Recent studies have shown that some eyespots of prey divert the strikes of predators, increasing the likelihood of prey escape. However, little is known about what makes eyespots effective divertive (deflective) prey marks. The size of eyespots varies much both between and even within taxa. Yet, whether size is important for the divertive function of eyespots is unknown. Furthermore, eyespots have often been described as highly contrasting, but the effects of contrast on the divertive function of eyespots has never been tested experimentally. Using artificial prey and the three-spined stickleback (Gasterosteus aculeatus) as a model for predator cognition and behavior, we tested the importance of size as well as internal contrast for the divertive effect of eyespots. We independently increased the internal contrast and size of eyespots and found that both increased the divertive effect. The effect of size was significant over all 4 subsequent prey presentations, whereas the effect of contrast decreased after the initial presentations. These results suggest that the size and contrast of divertive marks are probably shaped by selection imposed by predation. We also discuss the involvement of predation in the seasonal and ontogenic plasticity of eyespots found in some taxa.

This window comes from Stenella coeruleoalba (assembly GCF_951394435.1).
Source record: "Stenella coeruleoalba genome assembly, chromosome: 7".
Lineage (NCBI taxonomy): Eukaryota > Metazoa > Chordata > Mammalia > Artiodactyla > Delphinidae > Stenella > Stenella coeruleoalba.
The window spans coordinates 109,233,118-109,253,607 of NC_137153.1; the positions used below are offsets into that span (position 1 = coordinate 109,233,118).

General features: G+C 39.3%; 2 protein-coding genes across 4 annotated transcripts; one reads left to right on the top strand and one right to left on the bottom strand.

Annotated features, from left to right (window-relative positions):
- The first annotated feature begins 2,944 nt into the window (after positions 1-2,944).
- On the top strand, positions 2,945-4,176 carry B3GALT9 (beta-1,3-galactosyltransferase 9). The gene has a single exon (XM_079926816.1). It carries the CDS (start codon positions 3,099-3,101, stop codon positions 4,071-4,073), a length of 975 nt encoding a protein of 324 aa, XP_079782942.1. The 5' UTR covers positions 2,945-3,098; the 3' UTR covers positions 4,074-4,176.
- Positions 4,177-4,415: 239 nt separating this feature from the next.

- Gasterosteus aculeatus
- protective coloration